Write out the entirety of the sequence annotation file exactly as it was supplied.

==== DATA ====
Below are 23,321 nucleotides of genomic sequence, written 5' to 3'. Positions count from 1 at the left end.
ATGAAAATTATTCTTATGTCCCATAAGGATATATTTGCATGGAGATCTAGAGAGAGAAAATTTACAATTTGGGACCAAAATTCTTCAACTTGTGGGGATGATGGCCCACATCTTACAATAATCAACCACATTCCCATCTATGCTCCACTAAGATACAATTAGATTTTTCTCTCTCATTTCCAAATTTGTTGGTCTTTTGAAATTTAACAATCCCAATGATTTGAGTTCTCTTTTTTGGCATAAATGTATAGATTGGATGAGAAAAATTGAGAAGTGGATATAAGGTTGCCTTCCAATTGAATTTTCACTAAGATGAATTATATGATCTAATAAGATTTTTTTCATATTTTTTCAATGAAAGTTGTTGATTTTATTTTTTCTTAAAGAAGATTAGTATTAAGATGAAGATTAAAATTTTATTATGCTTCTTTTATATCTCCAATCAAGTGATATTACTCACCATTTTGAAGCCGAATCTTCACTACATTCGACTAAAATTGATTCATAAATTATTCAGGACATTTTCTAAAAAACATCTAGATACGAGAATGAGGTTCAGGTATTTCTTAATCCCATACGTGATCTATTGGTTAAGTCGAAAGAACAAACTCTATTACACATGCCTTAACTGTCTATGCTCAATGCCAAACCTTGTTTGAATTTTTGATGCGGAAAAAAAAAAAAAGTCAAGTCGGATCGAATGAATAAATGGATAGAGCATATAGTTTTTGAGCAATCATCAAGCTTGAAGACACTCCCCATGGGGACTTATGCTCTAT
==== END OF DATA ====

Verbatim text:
Below are 23,321 nucleotides of genomic sequence, written 5' to 3'. Positions count from 1 at the left end.
ATGAAAATTATTCTTATGTCCCATAAGGATATATTTGCATGGAGATCTAGAGAGAGAAAATTTACAATTTGGGACCAAAATTCTTCAACTTGTGGGGATGATGGCCCACATCTTACAATAATCAACCACATTCCCATCTATGCTCCACTAAGATACAATTAGATTTTTCTCTCTCATTTCCAAATTTGTTGGTCTTTTGAAATTTAACAATCCCAATGATTTGAGTTCTCTTTTTTGGCATAAATGTATAGATTGGATGAGAAAAATTGAGAAGTGGATATAAGGTTGCCTTCCAATTGAATTTTCACTAAGATGAATTATATGATCTAATAAGATTTTTTTCATATTTTTTCAATGAAAGTTGTTGATTTTATTTTTTCTTAAAGAAGATTAGTATTAAGATGAAGATTAAAATTTTATTATGCTTCTTTTATATCTCCAATCAAGTGATATTACTCACCATTTTGAAGCCGAATCTTCACTACATTCGACTAAAATTGATTCATAAATTATTCAGGACATTTTCTAAAAAACATCTAGATACGAGAATGAGGTTCAGGTATTTCTTAATCCCATACGTGATCTATTGGTTAAGTCGAAAGAACAAACTCTATTACACATGCCTTAACTGTCTATGCTCAATGCCAAACCTTGTTTGAATTTTTGATGCGGAAAAAAAAAAAAAGTCAAGTCGGATCGAATGAATAAATGGATAGAGCATATAGTTTTTGAGCAATCATCAAGCTTGAAGACACTCCCCATGGGGACTTATGCTCTAT